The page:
Clinical and Experimental Obstetrics & Gynecology (CEOG) is published by IMR Press from Volume 47 Issue 1 (2020). Previous articles were published by another publisher on a subscription basis, and they are hosted by IMR Press on imrpress.com as a courtesy and upon agreement with S.O.G.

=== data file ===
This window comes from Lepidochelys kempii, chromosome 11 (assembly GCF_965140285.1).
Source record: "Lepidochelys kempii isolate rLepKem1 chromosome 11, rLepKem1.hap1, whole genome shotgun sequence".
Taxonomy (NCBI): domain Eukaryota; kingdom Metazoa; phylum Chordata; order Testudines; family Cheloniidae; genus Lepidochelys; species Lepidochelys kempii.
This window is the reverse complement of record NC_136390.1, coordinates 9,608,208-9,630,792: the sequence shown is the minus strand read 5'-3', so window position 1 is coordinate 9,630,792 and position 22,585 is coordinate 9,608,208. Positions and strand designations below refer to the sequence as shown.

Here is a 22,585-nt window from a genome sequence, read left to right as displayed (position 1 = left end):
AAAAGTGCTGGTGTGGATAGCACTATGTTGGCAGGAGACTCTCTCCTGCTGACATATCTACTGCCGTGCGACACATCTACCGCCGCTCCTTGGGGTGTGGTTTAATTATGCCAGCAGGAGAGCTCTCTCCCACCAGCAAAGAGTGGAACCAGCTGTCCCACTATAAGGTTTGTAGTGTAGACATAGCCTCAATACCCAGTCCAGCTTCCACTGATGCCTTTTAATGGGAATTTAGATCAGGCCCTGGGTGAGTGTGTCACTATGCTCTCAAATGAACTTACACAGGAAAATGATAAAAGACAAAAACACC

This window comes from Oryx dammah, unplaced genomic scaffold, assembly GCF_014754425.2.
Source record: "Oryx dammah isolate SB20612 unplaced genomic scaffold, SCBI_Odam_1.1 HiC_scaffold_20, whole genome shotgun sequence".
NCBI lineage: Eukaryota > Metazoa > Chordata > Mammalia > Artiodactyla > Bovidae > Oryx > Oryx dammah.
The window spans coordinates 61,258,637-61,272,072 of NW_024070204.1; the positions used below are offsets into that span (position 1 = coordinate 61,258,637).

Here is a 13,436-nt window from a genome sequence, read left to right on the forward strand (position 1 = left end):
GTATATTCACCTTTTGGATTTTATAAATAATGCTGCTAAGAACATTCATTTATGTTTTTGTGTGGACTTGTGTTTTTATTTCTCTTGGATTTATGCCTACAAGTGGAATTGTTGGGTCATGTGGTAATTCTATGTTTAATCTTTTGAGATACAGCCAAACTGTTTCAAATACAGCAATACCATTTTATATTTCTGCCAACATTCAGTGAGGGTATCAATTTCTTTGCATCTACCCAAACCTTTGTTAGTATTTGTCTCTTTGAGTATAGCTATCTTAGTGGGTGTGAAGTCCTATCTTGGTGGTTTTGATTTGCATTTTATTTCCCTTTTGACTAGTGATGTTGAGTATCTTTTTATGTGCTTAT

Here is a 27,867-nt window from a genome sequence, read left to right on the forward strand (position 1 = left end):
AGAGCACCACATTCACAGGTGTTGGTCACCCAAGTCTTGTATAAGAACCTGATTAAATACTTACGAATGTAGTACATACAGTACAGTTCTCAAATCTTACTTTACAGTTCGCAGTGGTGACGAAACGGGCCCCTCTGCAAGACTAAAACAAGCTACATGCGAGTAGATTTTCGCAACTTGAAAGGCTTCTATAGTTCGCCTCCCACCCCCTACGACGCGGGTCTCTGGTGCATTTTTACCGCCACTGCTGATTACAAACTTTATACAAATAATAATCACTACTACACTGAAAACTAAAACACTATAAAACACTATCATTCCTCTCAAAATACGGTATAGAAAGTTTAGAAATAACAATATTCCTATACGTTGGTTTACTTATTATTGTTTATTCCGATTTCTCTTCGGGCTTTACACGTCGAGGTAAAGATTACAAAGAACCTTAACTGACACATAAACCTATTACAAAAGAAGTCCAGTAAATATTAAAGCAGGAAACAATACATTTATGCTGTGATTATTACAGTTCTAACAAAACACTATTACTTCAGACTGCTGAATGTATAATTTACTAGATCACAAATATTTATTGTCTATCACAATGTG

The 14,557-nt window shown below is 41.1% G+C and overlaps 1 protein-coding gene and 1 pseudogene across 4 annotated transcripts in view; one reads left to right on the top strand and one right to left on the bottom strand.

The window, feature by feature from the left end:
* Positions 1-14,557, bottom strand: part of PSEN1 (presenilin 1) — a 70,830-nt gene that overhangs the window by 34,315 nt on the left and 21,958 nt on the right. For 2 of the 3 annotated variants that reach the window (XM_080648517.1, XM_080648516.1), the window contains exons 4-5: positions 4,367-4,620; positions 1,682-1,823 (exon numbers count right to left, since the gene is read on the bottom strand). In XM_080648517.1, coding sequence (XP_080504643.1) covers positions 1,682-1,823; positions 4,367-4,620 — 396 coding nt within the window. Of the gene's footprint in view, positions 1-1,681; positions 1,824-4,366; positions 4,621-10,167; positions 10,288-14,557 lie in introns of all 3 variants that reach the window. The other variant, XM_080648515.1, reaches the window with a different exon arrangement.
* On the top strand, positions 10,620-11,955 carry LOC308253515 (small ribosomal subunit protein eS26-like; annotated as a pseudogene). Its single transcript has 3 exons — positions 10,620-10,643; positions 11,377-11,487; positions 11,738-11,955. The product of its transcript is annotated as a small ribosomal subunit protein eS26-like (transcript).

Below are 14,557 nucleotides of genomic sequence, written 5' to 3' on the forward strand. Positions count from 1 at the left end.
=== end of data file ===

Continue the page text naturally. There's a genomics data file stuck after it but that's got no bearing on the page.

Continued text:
Background: Hypothermia is common in patients undergoing anesthesia surgery and it may increase the potential risk of post-operative complications. The purpose of this study was to investigate the intraoperative factors that affect the core temperature of women after hysterectomy. Materials and Methods: One hundred and four female patients aged 18 and older, who were treated with elective open hysterectomy, were studied. The authors evaluated the incidence of hypothermia with respect to demographics, clinical, and anesthesia characteristics in two patients groups (hypothermic vs. normothermic). Results: The incidence of intraoperative hypothermia was 53.8. Advanced age (OR=6.449; 95% CI 3.603-14.397, p < 0.001), higher BMI (OR=5.879; 95% CI 5.122-7.325), higher intraoperative core body temperature (OR=0.483; 95% CI 0.432-0.578), large surgeries (OR=4.149; 95% CI 3.549-5.881, p < 0.001), and the number of opioids (OR=0.199; 95% CI 0.084-0.428) were found to be the most important predictors for hypothermia intraoperatively. There was significant statistical difference between the two groups with respect to American Society of Anaesthesiologists’ (ASA) score, induction to anesthesia with propofol and sevoflurane, and the administration of muscle relaxants perioperatively. Conclusions: The application of an appropriate, simple, and low-cost heating method, either by administrating warmed intravenous fluids or using an air-heating flow device, can help to prevent surgical patients’ hypothermia and its possible dangerous complications.